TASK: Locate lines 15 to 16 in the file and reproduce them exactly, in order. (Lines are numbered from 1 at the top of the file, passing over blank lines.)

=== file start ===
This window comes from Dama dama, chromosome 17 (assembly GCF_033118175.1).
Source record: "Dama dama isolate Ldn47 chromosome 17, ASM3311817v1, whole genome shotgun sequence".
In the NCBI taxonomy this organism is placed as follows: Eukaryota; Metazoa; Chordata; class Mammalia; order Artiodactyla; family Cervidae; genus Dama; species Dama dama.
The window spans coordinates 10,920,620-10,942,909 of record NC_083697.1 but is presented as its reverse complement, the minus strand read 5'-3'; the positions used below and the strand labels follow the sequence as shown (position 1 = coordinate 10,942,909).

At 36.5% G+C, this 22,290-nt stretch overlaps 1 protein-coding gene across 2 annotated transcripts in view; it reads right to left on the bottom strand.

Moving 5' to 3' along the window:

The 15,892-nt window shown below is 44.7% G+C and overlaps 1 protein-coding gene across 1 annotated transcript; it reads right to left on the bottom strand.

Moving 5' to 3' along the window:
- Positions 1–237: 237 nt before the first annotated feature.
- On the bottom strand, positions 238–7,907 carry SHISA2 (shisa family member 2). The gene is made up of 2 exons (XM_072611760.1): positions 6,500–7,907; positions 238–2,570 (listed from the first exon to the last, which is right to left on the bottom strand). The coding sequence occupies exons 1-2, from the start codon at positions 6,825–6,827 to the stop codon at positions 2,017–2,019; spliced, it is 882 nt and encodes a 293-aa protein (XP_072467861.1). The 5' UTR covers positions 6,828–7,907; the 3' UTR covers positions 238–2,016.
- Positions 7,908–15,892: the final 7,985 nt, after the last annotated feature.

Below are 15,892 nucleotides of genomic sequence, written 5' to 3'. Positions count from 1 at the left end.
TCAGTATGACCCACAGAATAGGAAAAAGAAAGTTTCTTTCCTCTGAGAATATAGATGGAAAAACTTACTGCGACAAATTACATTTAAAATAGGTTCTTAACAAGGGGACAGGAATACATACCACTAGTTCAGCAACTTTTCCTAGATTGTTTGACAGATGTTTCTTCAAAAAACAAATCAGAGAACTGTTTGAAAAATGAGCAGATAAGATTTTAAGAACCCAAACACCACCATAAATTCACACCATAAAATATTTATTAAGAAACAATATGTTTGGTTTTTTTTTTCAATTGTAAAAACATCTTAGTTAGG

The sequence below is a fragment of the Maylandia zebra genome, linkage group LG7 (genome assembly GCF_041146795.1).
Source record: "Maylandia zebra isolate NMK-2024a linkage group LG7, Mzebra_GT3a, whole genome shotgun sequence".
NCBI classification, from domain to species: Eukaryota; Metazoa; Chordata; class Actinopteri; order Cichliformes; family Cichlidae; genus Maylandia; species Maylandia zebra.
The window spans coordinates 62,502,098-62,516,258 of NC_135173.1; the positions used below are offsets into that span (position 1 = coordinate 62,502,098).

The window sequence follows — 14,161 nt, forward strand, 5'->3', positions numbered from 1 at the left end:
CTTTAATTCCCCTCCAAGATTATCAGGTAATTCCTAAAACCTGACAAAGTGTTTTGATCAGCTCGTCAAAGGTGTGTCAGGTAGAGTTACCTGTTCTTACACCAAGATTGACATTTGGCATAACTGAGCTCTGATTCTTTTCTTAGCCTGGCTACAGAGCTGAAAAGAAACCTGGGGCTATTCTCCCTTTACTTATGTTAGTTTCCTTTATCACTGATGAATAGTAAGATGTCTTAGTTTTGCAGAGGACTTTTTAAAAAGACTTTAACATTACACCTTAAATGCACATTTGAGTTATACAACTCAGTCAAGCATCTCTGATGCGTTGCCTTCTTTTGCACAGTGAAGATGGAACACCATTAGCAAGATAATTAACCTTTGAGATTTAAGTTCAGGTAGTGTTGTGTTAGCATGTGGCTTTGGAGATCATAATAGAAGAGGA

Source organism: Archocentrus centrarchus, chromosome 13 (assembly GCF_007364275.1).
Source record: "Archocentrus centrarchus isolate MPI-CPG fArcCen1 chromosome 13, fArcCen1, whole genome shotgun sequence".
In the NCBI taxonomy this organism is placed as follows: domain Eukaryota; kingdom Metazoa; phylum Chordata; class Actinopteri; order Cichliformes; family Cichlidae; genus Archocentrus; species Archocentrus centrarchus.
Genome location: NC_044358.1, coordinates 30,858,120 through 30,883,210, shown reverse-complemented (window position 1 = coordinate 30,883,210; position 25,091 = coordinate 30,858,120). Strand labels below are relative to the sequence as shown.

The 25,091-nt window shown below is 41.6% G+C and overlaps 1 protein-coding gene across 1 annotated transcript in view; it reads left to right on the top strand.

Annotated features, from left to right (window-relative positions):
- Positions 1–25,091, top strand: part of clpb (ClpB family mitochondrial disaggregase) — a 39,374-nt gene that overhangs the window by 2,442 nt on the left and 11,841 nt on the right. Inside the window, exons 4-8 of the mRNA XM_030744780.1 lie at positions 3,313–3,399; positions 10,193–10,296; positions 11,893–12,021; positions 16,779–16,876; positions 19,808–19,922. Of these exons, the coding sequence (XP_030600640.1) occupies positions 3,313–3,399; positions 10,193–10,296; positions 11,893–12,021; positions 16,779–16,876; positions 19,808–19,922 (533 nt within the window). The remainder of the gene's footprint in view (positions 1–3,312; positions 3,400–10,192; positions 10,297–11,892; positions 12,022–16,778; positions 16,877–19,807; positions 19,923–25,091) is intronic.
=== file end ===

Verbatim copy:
Source record: "Maylandia zebra isolate NMK-2024a linkage group LG7, Mzebra_GT3a, whole genome shotgun sequence".
NCBI classification, from domain to species: Eukaryota; Metazoa; Chordata; class Actinopteri; order Cichliformes; family Cichlidae; genus Maylandia; species Maylandia zebra.